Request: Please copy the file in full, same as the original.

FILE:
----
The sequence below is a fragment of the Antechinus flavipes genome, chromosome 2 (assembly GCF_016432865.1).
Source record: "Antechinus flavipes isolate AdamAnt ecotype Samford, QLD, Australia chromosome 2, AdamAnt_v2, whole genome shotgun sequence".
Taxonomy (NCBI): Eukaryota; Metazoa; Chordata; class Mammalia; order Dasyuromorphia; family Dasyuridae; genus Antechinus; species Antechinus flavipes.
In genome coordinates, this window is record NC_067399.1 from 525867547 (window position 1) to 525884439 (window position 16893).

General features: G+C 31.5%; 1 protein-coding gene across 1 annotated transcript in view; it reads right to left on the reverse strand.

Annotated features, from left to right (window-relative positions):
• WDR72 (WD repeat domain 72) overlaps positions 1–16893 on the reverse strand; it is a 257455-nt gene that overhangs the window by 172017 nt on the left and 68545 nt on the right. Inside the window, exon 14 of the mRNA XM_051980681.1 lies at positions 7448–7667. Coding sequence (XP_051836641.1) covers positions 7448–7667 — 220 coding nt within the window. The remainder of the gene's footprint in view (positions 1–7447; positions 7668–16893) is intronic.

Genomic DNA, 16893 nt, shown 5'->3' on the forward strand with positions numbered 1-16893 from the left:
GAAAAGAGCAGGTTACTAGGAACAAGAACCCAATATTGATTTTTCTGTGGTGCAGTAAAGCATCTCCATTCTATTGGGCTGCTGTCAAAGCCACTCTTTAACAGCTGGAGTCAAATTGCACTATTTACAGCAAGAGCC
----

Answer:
The sequence below is a fragment of the Antechinus flavipes genome, chromosome 2 (assembly GCF_016432865.1).
Source record: "Antechinus flavipes isolate AdamAnt ecotype Samford, QLD, Australia chromosome 2, AdamAnt_v2, whole genome shotgun sequence".
Taxonomy (NCBI): Eukaryota; Metazoa; Chordata; class Mammalia; order Dasyuromorphia; family Dasyuridae; genus Antechinus; species Antechinus flavipes.
In genome coordinates, this window is record NC_067399.1 from 525867547 (window position 1) to 525884439 (window position 16893).

General features: G+C 31.5%; 1 protein-coding gene across 1 annotated transcript in view; it reads right to left on the reverse strand.

Annotated features, from left to right (window-relative positions):
• WDR72 (WD repeat domain 72) overlaps positions 1–16893 on the reverse strand; it is a 257455-nt gene that overhangs the window by 172017 nt on the left and 68545 nt on the right. Inside the window, exon 14 of the mRNA XM_051980681.1 lies at positions 7448–7667. Coding sequence (XP_051836641.1) covers positions 7448–7667 — 220 coding nt within the window. The remainder of the gene's footprint in view (positions 1–7447; positions 7668–16893) is intronic.

Genomic DNA, 16893 nt, shown 5'->3' on the forward strand with positions numbered 1-16893 from the left:
GAAAAGAGCAGGTTACTAGGAACAAGAACCCAATATTGATTTTTCTGTGGTGCAGTAAAGCATCTCCATTCTATTGGGCTGCTGTCAAAGCCACTCTTTAACAGCTGGAGTCAAATTGCACTATTTACAGCAAGAGCC